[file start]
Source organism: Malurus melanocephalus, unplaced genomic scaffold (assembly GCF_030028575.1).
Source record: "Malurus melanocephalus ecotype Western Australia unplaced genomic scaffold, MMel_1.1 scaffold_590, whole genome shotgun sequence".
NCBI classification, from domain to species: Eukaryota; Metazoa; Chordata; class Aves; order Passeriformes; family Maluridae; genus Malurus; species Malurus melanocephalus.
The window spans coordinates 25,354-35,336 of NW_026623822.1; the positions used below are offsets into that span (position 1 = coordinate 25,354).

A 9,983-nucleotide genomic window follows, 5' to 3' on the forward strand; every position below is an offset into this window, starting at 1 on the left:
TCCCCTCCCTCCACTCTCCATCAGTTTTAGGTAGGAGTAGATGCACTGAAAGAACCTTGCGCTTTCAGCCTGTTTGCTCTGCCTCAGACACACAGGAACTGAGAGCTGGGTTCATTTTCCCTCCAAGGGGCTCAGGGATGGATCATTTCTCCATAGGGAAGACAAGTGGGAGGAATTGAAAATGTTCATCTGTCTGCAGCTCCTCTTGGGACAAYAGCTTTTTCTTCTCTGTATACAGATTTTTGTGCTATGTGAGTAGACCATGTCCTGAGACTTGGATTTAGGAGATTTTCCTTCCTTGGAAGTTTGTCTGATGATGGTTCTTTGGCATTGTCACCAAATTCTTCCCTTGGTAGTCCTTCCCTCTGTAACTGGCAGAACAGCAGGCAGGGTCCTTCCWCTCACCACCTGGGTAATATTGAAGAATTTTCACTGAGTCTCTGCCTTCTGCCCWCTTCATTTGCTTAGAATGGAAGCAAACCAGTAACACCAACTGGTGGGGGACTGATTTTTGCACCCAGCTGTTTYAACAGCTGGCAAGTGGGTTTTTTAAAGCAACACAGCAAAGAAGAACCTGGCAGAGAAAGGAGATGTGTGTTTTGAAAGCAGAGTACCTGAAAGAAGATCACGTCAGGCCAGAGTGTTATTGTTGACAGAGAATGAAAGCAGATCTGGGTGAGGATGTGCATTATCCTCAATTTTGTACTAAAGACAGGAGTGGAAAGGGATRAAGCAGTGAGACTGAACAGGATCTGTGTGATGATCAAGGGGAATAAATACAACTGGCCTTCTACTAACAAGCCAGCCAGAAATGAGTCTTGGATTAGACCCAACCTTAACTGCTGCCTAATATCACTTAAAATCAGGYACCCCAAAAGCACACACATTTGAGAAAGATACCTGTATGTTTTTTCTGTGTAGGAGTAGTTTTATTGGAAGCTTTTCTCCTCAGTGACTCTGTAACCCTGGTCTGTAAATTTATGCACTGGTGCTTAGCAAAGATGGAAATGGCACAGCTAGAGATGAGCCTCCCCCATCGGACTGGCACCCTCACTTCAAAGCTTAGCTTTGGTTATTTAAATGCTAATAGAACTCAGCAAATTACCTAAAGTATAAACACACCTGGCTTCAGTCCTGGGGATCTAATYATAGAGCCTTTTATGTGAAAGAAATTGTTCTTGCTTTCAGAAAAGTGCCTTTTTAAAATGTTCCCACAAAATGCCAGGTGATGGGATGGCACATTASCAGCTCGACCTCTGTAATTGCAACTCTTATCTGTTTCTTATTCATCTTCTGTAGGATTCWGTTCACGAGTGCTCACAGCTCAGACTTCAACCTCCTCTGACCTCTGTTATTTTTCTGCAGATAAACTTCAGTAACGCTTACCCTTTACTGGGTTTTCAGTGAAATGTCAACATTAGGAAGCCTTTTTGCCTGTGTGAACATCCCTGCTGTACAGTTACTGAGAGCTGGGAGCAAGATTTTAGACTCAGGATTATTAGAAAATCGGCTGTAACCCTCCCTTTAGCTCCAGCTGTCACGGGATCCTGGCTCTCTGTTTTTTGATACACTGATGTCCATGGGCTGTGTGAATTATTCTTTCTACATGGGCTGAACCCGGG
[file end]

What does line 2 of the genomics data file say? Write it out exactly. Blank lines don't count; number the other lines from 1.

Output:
Source record: "Malurus melanocephalus ecotype Western Australia unplaced genomic scaffold, MMel_1.1 scaffold_590, whole genome shotgun sequence".